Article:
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By Bray J. Brockbank
In the mid-to-late 1990s, the business world saw the emergence of new
Internet capabilities, models, and technologies. Many of these technologies
were marketed as the 'silver bullet' solution to more effectively interact and
manage relationships with customers and partners, address value chain
challenges, manage organizational knowledge, transform business models
and processes, and manage organizational knowledge.
At the time, knowledge management (KM) was marketed as one of the
'silver bullet' solution technologies and models. Early knowledge management
approaches, technologies, models, and expectations were immature,
requiring considerable experimentation and risk-taking by the investing
Even though most of the new technologies and models of the time were
unproven, organizations were quick to adopt them because of growing
competitive pressure to 'e-enable' their processes and operations.
Perception at the time was, "No time to think, only act." Unfortunately,
too much time and money was wasted on putting a knowledge management
system in place instead of a knowledge channeling system.
Those organizations that implemented KM systems will now need to
reflect on creating a knowledge channeling (KC) process to better deliver
the knowledge that they have gathered and manage.
The confusion between `knowledge management' and `knowledge channeling'
has caused executives and managers to waste literally billions of dollars on
technology projects that have, for the most part, yielded marginal results.
Over the past few years, executives and managers have jumped into knowledge
management without knowing or defining what knowledge is or what to do with it.
This approach is dangerous, costly and highly ineffective.
Knowledge can't be 'managed' by an organization. Organizations should
focus primarily on creating, recognizing, capturing, organizing, and
channeling their knowledge.
Knowledge isn't Universal
In today's knowledge-driven economy, organizations ultimately derive their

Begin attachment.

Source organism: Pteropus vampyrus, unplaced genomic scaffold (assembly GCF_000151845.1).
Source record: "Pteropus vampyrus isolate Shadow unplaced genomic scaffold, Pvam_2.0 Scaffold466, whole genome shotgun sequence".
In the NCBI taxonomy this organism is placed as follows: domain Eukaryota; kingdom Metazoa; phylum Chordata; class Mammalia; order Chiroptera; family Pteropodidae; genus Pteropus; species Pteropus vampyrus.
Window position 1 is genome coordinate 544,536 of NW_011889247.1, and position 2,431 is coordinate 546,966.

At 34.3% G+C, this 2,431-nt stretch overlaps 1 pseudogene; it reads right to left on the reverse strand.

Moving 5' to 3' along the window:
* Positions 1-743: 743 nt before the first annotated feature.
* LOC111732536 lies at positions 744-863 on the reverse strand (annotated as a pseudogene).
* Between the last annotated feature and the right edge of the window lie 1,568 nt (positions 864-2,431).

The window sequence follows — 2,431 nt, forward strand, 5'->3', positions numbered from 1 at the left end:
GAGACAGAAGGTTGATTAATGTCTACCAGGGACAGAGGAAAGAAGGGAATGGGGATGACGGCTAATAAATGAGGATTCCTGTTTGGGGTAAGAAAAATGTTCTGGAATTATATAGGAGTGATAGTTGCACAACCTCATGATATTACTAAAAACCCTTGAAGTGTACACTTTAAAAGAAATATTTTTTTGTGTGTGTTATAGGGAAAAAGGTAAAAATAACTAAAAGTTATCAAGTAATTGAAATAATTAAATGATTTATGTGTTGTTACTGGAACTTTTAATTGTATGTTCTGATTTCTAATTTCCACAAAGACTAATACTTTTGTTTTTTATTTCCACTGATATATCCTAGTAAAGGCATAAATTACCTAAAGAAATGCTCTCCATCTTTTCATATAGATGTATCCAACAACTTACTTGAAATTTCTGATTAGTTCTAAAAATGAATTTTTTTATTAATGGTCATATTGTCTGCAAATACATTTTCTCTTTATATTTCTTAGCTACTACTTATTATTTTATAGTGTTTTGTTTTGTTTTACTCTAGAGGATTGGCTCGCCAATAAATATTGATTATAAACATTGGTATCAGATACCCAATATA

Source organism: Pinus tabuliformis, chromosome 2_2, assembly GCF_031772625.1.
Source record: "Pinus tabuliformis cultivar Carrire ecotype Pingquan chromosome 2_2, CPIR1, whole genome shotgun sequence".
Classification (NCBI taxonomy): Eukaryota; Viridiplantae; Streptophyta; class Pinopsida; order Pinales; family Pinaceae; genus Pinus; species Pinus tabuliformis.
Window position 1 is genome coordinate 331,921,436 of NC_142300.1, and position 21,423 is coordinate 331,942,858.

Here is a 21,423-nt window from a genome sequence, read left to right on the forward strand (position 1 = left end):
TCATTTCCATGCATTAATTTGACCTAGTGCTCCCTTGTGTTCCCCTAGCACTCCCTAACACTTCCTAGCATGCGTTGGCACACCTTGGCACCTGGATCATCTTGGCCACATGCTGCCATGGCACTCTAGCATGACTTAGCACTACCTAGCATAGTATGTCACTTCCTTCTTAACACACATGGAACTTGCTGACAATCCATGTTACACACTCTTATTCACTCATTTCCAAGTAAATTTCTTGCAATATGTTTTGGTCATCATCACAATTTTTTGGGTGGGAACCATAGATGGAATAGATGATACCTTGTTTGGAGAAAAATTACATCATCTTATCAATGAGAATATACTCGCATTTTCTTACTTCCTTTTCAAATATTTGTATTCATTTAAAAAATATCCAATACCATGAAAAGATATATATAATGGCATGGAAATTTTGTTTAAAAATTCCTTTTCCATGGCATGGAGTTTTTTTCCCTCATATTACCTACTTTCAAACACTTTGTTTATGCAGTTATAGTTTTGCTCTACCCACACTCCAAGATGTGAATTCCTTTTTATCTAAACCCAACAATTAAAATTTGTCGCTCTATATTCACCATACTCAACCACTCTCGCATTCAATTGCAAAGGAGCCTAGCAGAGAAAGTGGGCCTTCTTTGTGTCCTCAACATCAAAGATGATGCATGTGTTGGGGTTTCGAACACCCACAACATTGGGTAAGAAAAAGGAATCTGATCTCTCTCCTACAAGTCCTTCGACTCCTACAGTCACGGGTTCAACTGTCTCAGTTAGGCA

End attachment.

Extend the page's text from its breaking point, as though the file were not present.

value from intellectual and knowledge-based assets rather than physical
assets. To get the optimal value from an organization's intellectual assets,
knowledge channeling maintains that knowledge must be shared and serve
as the foundation for collaboration. The ultimate goal of knowledge channeling
is quality, not quantity.
Value created from intellectual and knowledge-based assets involves
disseminating or 'channeling' knowledge to employees, partners, suppliers,
and even across barriers to other organizations in an effort to generate
best practices and synergistic value. Three basic premises must be
understood by the organization for the channeling to succeed:
1. Knowledge isn't universal. There's no consensus as to what constitutes
knowledge -- no universal template for recognizing or creating it either.
2. Knowledge isn't static. Knowledge is organic and evolutionary.
3. Not all knowledge is valuable. Organizations need to determine what
information is an intellectual and knowledge-based asset.
Intellectual and knowledge-based assets can be categorized into one of
two categories: explicit or tacit.
Explicit knowledge. Includes assets such as patents, trademarks, copyrights,
business plans, and marketing research. Explicit knowledge includes
anything that can be documented, archived and codified.
Tacit knowledge. The know-how or information that constitutes knowledge
resides in the 'minds' of people. Information technology can help facilitate
the channeling of tacit knowledge through e-mail, instant messaging,
groupware, and collaborative technologies.
It's important to recognize the value of technology access and utilization
for the individuals, organizations and communities who participate in the
knowledge creation and channeling processes, and all of those affected by
such processes. However, future developments in knowledge channeling
systems have to consider two key issues: knowledge is organic and evolutionary.
Therefore the channeling process must be focused and immediate to be of
value to an organization.
Knowledge creation is a dynamic process. Knowledge is created and recreated
in various contexts and at various periods of time. It is a process by which
organizations create 'added value' from their intellectual and knowledge-based